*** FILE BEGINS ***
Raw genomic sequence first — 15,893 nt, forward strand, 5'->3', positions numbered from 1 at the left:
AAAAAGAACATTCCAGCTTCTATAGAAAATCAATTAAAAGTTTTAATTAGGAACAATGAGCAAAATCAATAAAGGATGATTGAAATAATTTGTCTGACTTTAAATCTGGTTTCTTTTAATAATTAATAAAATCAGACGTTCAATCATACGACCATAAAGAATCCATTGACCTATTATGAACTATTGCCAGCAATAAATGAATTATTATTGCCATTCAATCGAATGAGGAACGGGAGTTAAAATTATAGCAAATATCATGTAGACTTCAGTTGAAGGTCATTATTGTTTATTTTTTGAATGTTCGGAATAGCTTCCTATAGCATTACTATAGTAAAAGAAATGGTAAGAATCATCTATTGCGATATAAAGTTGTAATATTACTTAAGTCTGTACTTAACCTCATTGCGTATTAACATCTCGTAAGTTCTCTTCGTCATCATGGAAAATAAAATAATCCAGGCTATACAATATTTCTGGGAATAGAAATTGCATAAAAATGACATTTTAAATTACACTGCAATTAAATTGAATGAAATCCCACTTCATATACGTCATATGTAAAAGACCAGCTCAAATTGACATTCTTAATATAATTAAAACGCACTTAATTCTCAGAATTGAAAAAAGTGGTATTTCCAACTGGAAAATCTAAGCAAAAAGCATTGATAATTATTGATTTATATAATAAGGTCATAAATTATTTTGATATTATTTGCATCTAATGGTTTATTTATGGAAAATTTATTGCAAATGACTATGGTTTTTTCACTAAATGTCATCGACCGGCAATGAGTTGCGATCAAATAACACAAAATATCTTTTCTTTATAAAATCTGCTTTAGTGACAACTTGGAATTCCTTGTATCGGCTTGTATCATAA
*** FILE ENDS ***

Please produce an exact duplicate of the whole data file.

Raw genomic sequence first — 15,893 nt, forward strand, 5'->3', positions numbered from 1 at the left:
AAAAAGAACATTCCAGCTTCTATAGAAAATCAATTAAAAGTTTTAATTAGGAACAATGAGCAAAATCAATAAAGGATGATTGAAATAATTTGTCTGACTTTAAATCTGGTTTCTTTTAATAATTAATAAAATCAGACGTTCAATCATACGACCATAAAGAATCCATTGACCTATTATGAACTATTGCCAGCAATAAATGAATTATTATTGCCATTCAATCGAATGAGGAACGGGAGTTAAAATTATAGCAAATATCATGTAGACTTCAGTTGAAGGTCATTATTGTTTATTTTTTGAATGTTCGGAATAGCTTCCTATAGCATTACTATAGTAAAAGAAATGGTAAGAATCATCTATTGCGATATAAAGTTGTAATATTACTTAAGTCTGTACTTAACCTCATTGCGTATTAACATCTCGTAAGTTCTCTTCGTCATCATGGAAAATAAAATAATCCAGGCTATACAATATTTCTGGGAATAGAAATTGCATAAAAATGACATTTTAAATTACACTGCAATTAAATTGAATGAAATCCCACTTCATATACGTCATATGTAAAAGACCAGCTCAAATTGACATTCTTAATATAATTAAAACGCACTTAATTCTCAGAATTGAAAAAAGTGGTATTTCCAACTGGAAAATCTAAGCAAAAAGCATTGATAATTATTGATTTATATAATAAGGTCATAAATTATTTTGATATTATTTGCATCTAATGGTTTATTTATGGAAAATTTATTGCAAATGACTATGGTTTTTTCACTAAATGTCATCGACCGGCAATGAGTTGCGATCAAATAACACAAAATATCTTTTCTTTATAAAATCTGCTTTAGTGACAACTTGGAATTCCTTGTATCGGCTTGTATCATAA